Is the Good Book Good Enough?

Is the Good Book Good Enough? : Evangelical Perspectives on Public Policy

Edited by David K. Ryden , Contributions by Mark R. Amstutz , Contributions by Timothy J. Barnett , Contributions by Francis J. Beckwith , Contributions by Zachary R. Calo , Contributions by Ron Kirkemo , Contributions by Jacob Lenerville , Contributions by Ruth Melkonian-Hoover , Contributions by Stephen V. Monsma , Contributions by Eric Patterson

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The book analyzes evangelical Christianity as a comprehensive perspective for understanding the range of contemporary policy issues in America. It finds that evangelicalism can be understood as a distinctive approach to understanding policy debates, that evangelicals are not as monolithic as commonly thought, but that their policy activism is still marred by significant shortcomings, namely their failure to employ non-biblical arguments and rhetoric that might resonate with non-evangelical Christians.

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  • Hardback | 298 pages
  • 152.4 x 254 x 25.4mm | 612.35g
  • 18 Dec 2010
  • Lexington Books
  • Lanham, MD
  • English
  • 0739150596
  • 9780739150597

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Author Information

David K. Ryden is professor of political science at Hope College.

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Review quote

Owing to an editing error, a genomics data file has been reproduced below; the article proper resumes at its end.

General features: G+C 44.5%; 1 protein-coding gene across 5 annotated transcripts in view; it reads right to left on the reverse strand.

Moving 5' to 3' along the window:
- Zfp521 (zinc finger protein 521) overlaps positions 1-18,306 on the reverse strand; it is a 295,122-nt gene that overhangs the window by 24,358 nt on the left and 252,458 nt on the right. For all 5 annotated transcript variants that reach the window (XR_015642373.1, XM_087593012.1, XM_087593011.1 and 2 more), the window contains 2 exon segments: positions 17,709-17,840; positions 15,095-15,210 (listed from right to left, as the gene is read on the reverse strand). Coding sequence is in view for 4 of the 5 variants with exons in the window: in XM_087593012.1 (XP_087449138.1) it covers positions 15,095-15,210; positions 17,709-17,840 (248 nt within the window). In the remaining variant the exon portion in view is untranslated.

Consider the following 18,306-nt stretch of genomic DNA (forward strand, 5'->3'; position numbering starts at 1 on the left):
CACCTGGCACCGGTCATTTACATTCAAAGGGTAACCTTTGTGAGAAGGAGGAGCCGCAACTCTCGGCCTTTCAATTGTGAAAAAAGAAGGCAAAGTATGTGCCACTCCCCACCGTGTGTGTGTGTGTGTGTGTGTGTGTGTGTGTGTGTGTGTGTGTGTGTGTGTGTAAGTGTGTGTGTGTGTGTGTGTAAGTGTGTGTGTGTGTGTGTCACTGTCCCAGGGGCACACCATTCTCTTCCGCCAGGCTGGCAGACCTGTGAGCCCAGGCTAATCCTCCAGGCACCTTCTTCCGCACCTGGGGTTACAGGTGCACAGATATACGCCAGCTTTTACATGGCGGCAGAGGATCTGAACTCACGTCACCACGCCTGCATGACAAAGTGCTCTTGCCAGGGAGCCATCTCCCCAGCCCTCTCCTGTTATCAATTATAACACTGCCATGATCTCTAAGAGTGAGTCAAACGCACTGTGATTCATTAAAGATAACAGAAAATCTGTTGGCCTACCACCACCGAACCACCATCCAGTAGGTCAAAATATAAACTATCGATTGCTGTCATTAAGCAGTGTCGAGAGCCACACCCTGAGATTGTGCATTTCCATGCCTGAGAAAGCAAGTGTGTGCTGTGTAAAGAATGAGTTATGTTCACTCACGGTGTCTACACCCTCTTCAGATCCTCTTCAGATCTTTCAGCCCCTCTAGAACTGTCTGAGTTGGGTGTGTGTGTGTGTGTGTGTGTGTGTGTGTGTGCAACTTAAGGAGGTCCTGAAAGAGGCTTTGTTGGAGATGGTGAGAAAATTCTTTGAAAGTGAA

David Ryden's edited volume makes a very strong contribution at both a descriptive and normative level. Scholars and citizens concerned to discover a fair description of the current state of evangelical public policy engagement will find a state of the art depiction within these pages. Meanwhile, scholars, activists, and others who are looking for fresh thinking about how evangelical theological and ethical convictions should inform public policy views on a wide range of issues will also find considerable help in this book. Especially important are chapters on neglected issues such as financial reform, criminal justice reform, and the war in Afghanistan. I highly recommend this very important book. -- David P. Gushee, Distinguished University Professor of Christian Ethics, Mercer University It is often thought that Evangelical Christians are pre-occupied with 'single-issues' in contemporary political disputes. But this important and helpful volume assembles some of their best scholars on a wide range of vital issues. This will be an indispensable resource for policy makers and students alike. -- Michael Cromartie, Ethics and Public Policy Center, Washington, D.C. An excellent overview of the public policy perspectives held by evangelicals, providing the reader with a sympathetic, yet critical, assessment of the starting assumptions and approaches that undergird the policy perspectives that many evangelicals advance. -- Corwin E. Smidt, Calvin College The book serves simultaneously as a mirror held up to the evangelical movement, a critique, and an excellent primer for those seeking to understand the history and current state of evangelical contributions to public policy...Stephen Monsma contributes an excellent chapter on the history and current challenges of the American social welfare system...The authors conclude that it may be too early to tell whether the changing evangelical political movement reflects a maturing political mind. However, they make a convincing case that this moment presents remarkable opportunities to shape the movement's future direction. Comment Magazine: Cardus Do Evangelical Christians offer a distinctive contribution to public policy debates? Students of religion and politics will benefit immensely from the richly textured, two-tiered response to this question in this superbly edited volume by Ryden (Hope College). At the first level, the book's diverse set of young and well-established scholars chronicles the long-standing and extensive (biblically based) engagement of Evangelicals across a broad spectrum of policy issues: environmentalism, poverty, criminal justice, immigration, human rights, national security, racial injustice, and the seemingly irreconcilable struggles over abortion and same-sex marriage. The second level is a more nuanced, self-critical discussion on the lack of a coherent theological framework for Evangelical policy participation. Several authors attribute this failure to an emerging apprehension among Evangelicals that their policy prescriptions are insufficiently grounded in a Christian (biblical) worldview and are instead mediated by ideology, partisanship, culture wars, and unfettered commitments to methodological individualism and free-market economics. Moreover, Evangelicals profoundly disagree over whether to enter policy debates qua Evangelicals or to translate their biblically informed policy positions into secular arguments. Highly recommended. Lower-division undergraduate collections. CHOICE

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